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Wales Poetry

The Grove Of Broom
The girl of nobler loveliness Than countess decked in go...

Sad Died The Maiden
Sad died the Maiden! and heaven only knew The anguish s...

The Circling Of The Mead Horns
Fill the blue horn, the blue buffalo horn: Natural is mead...

An Ode On The Death Of Hoel
of the sixth century. He was himself a soldier, and d...

The Holly Grove
Sweet holly grove, that soarest A woodland fort, an armed ...

The Bard's Long-tried Affection For Morfydd
All my lifetime I have been Bard to Morfydd, "golden m...

Old Morgan And His Wife
Hus.--Jane, tell me have you fed the pigs, Their cry is ...

Dafydd Ap Gwilym To The White Gull
Bird that dwellest in the spray, Far from mountain woods a...

Walter Sele
O'er Walter's bed no foot shall tread, Nor step unhallo...

The World And The Sea: A Comparison
Like the world and its dread changes Is the ocean when it ...

My Native Cot
The white cot where I spent my youth Is on yon lofty mo...

Serjeant Parry, the eminent barrister) says: "The followin...

Song To Arvon
by the Rev. Evan Evans, a Clergyman of the Church of Eng...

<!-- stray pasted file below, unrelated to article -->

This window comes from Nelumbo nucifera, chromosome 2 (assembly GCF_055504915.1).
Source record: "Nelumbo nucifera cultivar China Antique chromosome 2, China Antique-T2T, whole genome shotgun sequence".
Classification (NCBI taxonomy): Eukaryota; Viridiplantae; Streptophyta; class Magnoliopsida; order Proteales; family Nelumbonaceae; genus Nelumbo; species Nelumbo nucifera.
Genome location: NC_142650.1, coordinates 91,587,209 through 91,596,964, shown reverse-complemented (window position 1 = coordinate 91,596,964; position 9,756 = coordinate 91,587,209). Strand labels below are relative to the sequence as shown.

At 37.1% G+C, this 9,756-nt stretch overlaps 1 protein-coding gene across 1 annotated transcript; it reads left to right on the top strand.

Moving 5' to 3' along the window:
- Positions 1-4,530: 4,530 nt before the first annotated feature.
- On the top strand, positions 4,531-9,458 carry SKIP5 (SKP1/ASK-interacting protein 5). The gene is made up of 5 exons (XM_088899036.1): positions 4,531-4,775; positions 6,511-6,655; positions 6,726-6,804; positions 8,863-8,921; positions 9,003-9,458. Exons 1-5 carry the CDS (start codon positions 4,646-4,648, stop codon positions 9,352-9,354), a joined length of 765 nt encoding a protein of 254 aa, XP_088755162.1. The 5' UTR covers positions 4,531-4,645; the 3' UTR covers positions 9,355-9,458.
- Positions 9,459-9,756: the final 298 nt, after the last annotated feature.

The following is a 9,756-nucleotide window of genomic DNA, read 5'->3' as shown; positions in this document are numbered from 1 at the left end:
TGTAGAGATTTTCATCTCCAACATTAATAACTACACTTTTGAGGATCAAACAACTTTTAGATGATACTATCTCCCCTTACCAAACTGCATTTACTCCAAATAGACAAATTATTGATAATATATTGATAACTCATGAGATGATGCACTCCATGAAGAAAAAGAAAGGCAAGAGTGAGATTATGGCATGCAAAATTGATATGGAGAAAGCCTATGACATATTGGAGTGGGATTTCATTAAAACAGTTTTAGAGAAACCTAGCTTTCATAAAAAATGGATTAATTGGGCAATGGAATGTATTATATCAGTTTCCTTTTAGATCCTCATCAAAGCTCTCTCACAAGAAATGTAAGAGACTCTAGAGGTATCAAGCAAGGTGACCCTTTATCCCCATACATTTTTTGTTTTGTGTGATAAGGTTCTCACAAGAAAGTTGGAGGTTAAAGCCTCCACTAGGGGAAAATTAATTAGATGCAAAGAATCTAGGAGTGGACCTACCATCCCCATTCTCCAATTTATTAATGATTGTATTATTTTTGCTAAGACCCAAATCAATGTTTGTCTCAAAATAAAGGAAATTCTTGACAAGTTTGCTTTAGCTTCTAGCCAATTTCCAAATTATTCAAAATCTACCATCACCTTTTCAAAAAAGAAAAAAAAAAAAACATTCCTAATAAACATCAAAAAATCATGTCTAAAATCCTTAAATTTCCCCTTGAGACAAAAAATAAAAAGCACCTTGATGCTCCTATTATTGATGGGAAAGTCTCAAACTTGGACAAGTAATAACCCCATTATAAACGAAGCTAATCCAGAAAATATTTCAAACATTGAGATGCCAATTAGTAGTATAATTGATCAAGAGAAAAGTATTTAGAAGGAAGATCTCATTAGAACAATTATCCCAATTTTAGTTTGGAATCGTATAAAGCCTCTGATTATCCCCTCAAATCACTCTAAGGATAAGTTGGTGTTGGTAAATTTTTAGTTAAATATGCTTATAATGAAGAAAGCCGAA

Concerning The Divine Providence

The Ewe
So artless art thou, gentle ewe! Thy aspect kindles...

My Father-land
Land of the Cymry! thou art still, In rock and valley, str...

The Banks Of The Dee
One morning in May, when soft breezes were blowing O'er...

The Cuckoo's Tale
Hail, bird of sweet melody, heav'n is thy home; With the...

Song Of The Foster-son, Love
I got a foster-son, whose name was Love, From one endu...

The Shipwreck
a Welsh Congregationalist Minister, and an eminent poet....

The Vengeance Of Owain {96}

Category: The Patriotic.

Gruffydd ab Cynan, Prince of Gwynedd, or North Wales, and he succeeded
his father on his death in 1137. Father and son were illustrious
warriors and patriotic rulers. They were also celebrated for their
munificent protection of the Welsh Bards. The Saxons had established
themselves at the castle of Wyddgrug, now Mold, and thence committed
great ravages on the Welsh in that vicinity. Owain collected his forces,
and by a sudden and fierce attack he conquered the Saxons in their
stronghold, and afterwards razed it with the ground in 1144. This
celebrated Prince died in 1162, and was buried at Bangor, where a
monument to his memory still remains.]

"It may be bowed
With woes far heavier than the ponderous tomb
That weighed upon her gentle dust, a cloud
Might gather o'er her beauty, and a gloom
In her dark eye, prophetic of the doom,
Heaven gives its favourites--early death."

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